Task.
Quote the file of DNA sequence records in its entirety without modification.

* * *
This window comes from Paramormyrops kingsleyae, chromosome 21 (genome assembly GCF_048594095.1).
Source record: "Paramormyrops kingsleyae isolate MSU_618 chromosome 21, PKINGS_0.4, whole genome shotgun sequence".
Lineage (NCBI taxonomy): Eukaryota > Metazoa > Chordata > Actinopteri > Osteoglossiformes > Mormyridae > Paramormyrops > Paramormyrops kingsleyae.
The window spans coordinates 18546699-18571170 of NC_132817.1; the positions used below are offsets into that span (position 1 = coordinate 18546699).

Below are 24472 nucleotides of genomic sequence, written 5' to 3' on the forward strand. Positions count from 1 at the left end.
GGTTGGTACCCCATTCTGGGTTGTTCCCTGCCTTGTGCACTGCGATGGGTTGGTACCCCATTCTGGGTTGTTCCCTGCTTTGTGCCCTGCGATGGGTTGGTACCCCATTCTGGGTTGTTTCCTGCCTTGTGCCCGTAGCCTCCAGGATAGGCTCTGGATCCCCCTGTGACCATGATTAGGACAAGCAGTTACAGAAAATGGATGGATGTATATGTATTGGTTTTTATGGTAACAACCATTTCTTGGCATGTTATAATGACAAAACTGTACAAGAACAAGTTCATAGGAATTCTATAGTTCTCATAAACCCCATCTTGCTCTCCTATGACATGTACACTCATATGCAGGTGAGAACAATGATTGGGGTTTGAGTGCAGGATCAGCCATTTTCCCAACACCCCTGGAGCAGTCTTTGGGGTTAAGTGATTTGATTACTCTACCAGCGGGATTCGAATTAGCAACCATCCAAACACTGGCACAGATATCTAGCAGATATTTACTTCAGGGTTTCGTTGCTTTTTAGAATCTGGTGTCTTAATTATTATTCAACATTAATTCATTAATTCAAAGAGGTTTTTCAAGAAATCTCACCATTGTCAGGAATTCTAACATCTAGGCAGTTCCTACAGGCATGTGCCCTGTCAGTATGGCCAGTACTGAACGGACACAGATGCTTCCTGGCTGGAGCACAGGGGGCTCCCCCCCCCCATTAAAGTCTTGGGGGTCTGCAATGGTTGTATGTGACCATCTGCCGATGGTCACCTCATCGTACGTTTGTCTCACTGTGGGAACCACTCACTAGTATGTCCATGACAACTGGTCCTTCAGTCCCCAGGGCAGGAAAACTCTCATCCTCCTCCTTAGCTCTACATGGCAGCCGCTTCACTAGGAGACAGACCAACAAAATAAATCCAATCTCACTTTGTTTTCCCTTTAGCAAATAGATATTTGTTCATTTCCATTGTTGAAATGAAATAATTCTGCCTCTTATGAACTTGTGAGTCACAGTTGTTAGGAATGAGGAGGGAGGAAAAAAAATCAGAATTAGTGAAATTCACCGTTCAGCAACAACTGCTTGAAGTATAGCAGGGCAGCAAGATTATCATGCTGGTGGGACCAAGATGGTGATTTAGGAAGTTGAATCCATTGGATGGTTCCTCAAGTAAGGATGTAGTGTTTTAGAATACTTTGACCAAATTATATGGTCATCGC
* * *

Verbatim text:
This window comes from Paramormyrops kingsleyae, chromosome 21 (genome assembly GCF_048594095.1).
Source record: "Paramormyrops kingsleyae isolate MSU_618 chromosome 21, PKINGS_0.4, whole genome shotgun sequence".
Lineage (NCBI taxonomy): Eukaryota > Metazoa > Chordata > Actinopteri > Osteoglossiformes > Mormyridae > Paramormyrops > Paramormyrops kingsleyae.
The window spans coordinates 18546699-18571170 of NC_132817.1; the positions used below are offsets into that span (position 1 = coordinate 18546699).

Below are 24472 nucleotides of genomic sequence, written 5' to 3' on the forward strand. Positions count from 1 at the left end.
GGTTGGTACCCCATTCTGGGTTGTTCCCTGCCTTGTGCACTGCGATGGGTTGGTACCCCATTCTGGGTTGTTCCCTGCTTTGTGCCCTGCGATGGGTTGGTACCCCATTCTGGGTTGTTTCCTGCCTTGTGCCCGTAGCCTCCAGGATAGGCTCTGGATCCCCCTGTGACCATGATTAGGACAAGCAGTTACAGAAAATGGATGGATGTATATGTATTGGTTTTTATGGTAACAACCATTTCTTGGCATGTTATAATGACAAAACTGTACAAGAACAAGTTCATAGGAATTCTATAGTTCTCATAAACCCCATCTTGCTCTCCTATGACATGTACACTCATATGCAGGTGAGAACAATGATTGGGGTTTGAGTGCAGGATCAGCCATTTTCCCAACACCCCTGGAGCAGTCTTTGGGGTTAAGTGATTTGATTACTCTACCAGCGGGATTCGAATTAGCAACCATCCAAACACTGGCACAGATATCTAGCAGATATTTACTTCAGGGTTTCGTTGCTTTTTAGAATCTGGTGTCTTAATTATTATTCAACATTAATTCATTAATTCAAAGAGGTTTTTCAAGAAATCTCACCATTGTCAGGAATTCTAACATCTAGGCAGTTCCTACAGGCATGTGCCCTGTCAGTATGGCCAGTACTGAACGGACACAGATGCTTCCTGGCTGGAGCACAGGGGGCTCCCCCCCCCCATTAAAGTCTTGGGGGTCTGCAATGGTTGTATGTGACCATCTGCCGATGGTCACCTCATCGTACGTTTGTCTCACTGTGGGAACCACTCACTAGTATGTCCATGACAACTGGTCCTTCAGTCCCCAGGGCAGGAAAACTCTCATCCTCCTCCTTAGCTCTACATGGCAGCCGCTTCACTAGGAGACAGACCAACAAAATAAATCCAATCTCACTTTGTTTTCCCTTTAGCAAATAGATATTTGTTCATTTCCATTGTTGAAATGAAATAATTCTGCCTCTTATGAACTTGTGAGTCACAGTTGTTAGGAATGAGGAGGGAGGAAAAAAAATCAGAATTAGTGAAATTCACCGTTCAGCAACAACTGCTTGAAGTATAGCAGGGCAGCAAGATTATCATGCTGGTGGGACCAAGATGGTGATTTAGGAAGTTGAATCCATTGGATGGTTCCTCAAGTAAGGATGTAGTGTTTTAGAATACTTTGACCAAATTATATGGTCATCGC